What happens if you die without a will?
Dying without a will means the law decides how to distribute your estate among relatives, causing delay, complications, and legal expenses. Make a will.
Dying intestate – or without a will – calls on the law to decide what happens with your assets. In the case that a person dies and does not possess a will, or the will is not valid, the deceased’s closest next of kin (generally their partner or child) is entitled to apply to the Supreme Court of Victoria for a Grant of Letters of Administration. Letters of Administration empower a person or trustee company to administer the estate of the deceased.
An ‘estate’, simply put, is a person’s net worth at any given point in time. It is the sum of all assets, less any debts or liabilities at that time. The types of assets that may form part of an estate include:
- real property;
- personal items such as jewellery, art, antiques, etc;
- a document detailing any assets held in trust;
- bonds; and
- bank accounts.
Superannuation is not an asset. It is a benefit held in trust by your superannuation fund, on your behalf. At your death, it is considered a ‘death benefit’, and you need to enter into a separate process with your superannuation fund to determine who your superannuation will go to after you die.
In considering how to distribute an estate for which there is no will, or the part of an estate for which there is no will, Victorian law has established a hierarchy of who should receive your estate, known as the ‘laws of intestacy’. If you leave behind a partner when you die – defined as a spouse, domestic partner, or registered caring partner – and you do not have any children from another marriage, your estate becomes their property entirely. This is because there is an assumption that your partner will take care of your common children.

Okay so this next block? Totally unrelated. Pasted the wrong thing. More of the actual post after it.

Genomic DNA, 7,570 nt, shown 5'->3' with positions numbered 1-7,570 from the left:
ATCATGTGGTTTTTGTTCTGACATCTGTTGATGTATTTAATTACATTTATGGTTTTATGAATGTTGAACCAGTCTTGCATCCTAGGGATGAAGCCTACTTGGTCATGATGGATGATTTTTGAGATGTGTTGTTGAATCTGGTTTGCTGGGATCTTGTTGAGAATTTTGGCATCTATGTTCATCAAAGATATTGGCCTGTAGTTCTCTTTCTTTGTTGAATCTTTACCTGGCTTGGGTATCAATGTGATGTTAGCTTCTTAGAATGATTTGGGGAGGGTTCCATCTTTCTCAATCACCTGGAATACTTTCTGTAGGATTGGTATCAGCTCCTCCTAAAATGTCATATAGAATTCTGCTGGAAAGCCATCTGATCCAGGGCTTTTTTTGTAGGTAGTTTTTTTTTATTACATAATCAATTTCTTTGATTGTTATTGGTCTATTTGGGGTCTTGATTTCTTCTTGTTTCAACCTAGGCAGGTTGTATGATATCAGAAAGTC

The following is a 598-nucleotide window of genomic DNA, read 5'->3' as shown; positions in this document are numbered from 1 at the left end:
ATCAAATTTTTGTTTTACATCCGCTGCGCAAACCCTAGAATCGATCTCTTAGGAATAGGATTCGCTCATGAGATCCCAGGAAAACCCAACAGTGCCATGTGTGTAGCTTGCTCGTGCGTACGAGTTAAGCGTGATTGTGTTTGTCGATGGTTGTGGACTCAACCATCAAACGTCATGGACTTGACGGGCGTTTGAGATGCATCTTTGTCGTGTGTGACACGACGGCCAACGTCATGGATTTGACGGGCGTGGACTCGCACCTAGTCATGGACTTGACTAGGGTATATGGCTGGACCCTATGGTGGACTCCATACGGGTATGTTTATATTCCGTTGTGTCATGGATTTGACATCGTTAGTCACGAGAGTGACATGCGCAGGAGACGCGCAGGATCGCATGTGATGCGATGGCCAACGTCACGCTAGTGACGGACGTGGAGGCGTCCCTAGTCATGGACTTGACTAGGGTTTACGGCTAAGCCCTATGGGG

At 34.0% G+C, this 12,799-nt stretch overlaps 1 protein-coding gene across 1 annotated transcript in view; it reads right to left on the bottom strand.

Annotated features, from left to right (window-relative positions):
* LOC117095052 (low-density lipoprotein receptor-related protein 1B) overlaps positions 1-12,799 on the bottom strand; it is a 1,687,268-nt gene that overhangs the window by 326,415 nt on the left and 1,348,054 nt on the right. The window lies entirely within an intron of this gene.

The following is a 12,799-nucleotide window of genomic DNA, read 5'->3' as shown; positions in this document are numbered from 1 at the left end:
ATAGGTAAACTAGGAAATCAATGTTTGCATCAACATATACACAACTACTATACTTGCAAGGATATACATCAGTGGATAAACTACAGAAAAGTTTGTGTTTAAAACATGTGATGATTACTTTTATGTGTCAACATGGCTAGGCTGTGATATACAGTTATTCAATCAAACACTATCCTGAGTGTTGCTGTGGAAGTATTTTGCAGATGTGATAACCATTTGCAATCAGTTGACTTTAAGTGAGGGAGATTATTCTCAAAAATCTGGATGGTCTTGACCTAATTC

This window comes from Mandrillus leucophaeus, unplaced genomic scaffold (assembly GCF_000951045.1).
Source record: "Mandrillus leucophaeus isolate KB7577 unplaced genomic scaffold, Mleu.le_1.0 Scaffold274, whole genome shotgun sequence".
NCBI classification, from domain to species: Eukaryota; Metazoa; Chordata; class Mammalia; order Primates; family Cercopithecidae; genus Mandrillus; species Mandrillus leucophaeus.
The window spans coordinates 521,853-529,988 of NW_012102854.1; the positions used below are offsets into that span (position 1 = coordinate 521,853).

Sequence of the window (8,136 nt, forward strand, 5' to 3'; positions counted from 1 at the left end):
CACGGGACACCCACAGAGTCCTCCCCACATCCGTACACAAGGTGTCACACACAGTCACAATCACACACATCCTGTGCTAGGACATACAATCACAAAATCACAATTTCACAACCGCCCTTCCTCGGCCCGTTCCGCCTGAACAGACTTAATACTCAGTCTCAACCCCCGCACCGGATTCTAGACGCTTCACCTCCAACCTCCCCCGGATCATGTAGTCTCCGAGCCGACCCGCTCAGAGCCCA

However, if you have a partner but leave behind children from another marriage, the rules are somewhat more complex. In this case the law seeks to strike a balance between the needs of your partner and common children, and those other children you have for whom the partner may not directly provide. In this case, the partner receives:
- The first $499,210 of your estate, known as the ‘statutory legacy’,
- Any interest on the statutory legacy from the time of death to the time of distribution,
- Any chattels, and
- One half of what remains in the estate after these distributions.
The deceased’s other children then receive the other half of what remains in the estate, in equal shares.
If you do not leave behind a partner, but you do have a child or children, the estate is distributed among them equally.
If you die with no partner or children, the estate is distributed in accordance with the following order:
- Aunts and uncles
If there are no such living relatives, the estate passes to the government.
An intestate person’s estate is not immediately distributed to the people in this order, however. If someone who would be entitled to receive whole or part of the estate dies within 30 days of the deceased, they are treated as if they had died before the deceased in question, and their entitlement is void.
There is often some delay between a person’s death, granting of Letters of Administration, and the actual distribution of the estate, particularly where there is no will. However, some people who may have relied on the deceased’s assets during their life and require the use of those assets urgently, may have a portion of their entitlement distributed early, by the bank or other entity which holds cash and other assets. A bank will also generally pay funeral expenses directly from the deceased’s estate too, and this amount is deducted from the total amount available for distribution to the beneficiaries.
Dying without a will, however, often leads to unnecessary delays, complications and legal expenses for those left behind. Taking the time to create your will, by comparison, is a much better way to have your assets distributed in the way that you want after your death.
Contact Warlows Legal today for a free consultation about creating or updating your will.
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